Writing Limbo…

If you read my post Tuesday, you’ll know that I finally finished my current WIP, and I’m now waiting for one of my “trusted readers” (ie. the poor sucker I conned into reading an early draft) to finish going through and giving me helpful feedback.

pic courtesy of Cheezburger.com

This puts me in a strange sort of limbo because for the past couple of months, I’ve worked very consistently on that one story, and now I’m not able to work on it anymore.

I’ve been debating about working on editing one of my older first drafts, but I’m not sure I want to invest that amount of energy in a new novel when I know I’ll be going back to my other WIP as soon as I get some criticism on it (should be back within a month).  I’ve also thought about attempting to write some short stories again; the last one I wrote was two years ago, so it would be a good exercise, if I can just think of a fun idea.  Or…well, those are the only things I’ve thought of.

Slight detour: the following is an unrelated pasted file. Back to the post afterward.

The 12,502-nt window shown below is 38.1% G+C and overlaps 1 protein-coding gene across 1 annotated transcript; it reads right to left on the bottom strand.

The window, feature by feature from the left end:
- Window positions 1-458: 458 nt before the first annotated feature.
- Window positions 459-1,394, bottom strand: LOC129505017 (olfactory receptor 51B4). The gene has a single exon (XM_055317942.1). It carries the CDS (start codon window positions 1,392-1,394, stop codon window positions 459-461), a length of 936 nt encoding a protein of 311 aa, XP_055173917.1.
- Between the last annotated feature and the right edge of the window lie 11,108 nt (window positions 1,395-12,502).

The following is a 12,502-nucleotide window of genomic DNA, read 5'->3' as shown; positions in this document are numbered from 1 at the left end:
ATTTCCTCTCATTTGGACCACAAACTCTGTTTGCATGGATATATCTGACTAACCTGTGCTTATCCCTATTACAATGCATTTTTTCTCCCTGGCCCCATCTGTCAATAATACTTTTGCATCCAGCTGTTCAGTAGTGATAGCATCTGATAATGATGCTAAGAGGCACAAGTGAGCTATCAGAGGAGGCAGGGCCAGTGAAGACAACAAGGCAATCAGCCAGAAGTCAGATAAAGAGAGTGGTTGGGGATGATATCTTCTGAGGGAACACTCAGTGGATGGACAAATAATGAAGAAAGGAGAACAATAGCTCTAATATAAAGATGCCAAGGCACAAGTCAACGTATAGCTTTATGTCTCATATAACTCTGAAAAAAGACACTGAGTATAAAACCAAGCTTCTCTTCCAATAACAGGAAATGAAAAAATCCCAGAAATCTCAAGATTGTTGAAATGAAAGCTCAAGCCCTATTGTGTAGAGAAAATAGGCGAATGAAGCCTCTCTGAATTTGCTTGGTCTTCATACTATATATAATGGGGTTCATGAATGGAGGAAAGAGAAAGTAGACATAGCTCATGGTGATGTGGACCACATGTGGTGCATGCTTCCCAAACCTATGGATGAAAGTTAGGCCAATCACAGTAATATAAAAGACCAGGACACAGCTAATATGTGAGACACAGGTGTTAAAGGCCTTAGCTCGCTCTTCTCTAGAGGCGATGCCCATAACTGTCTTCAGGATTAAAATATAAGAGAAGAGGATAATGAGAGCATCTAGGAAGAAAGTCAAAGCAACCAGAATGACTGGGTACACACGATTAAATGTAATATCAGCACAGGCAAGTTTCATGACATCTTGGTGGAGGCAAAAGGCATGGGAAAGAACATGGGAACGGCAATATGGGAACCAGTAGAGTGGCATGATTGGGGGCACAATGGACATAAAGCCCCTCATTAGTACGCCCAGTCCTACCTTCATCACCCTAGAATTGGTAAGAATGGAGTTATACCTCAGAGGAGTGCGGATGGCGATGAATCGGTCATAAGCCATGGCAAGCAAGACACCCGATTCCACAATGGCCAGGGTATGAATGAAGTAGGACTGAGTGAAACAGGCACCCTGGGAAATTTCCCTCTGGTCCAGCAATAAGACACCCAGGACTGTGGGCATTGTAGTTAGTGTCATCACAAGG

My question to any of you writers out there who read this is, what do you do when you finish a draft? Do you immediately start something new? Go back through said draft? Take a long, much-needed break?

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Published in: on January 13, 2011 at 6:50 am  Comments (8)  
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Sudden Bursts of Inspiration

Yesterday I was taking a shower, and suddenly I had a whole scene just pop into my head.  A scene from a book I wasn’t writing.  It included dialogue, character descriptions, narration, everything! Aside from the bizzaro factor, it was awesome!! I hurried out, pulled out my trusty ole laptop, and typed it down as fast as I could.

Anyways, I was wondering if this kind of thing happens often to anyone else? It’s a very rare occasion for me, although I know other authors have said they’ve had whole books practically fall into their heads.  J.K. Rowling, for example, claims that the idea of Harry Potter just came to her, fully formed.  Lucky…Also, I wrote about Robert Louis Stevenson and his whole little people thing in this post here, so apparently it does happen.  Just usually not to me.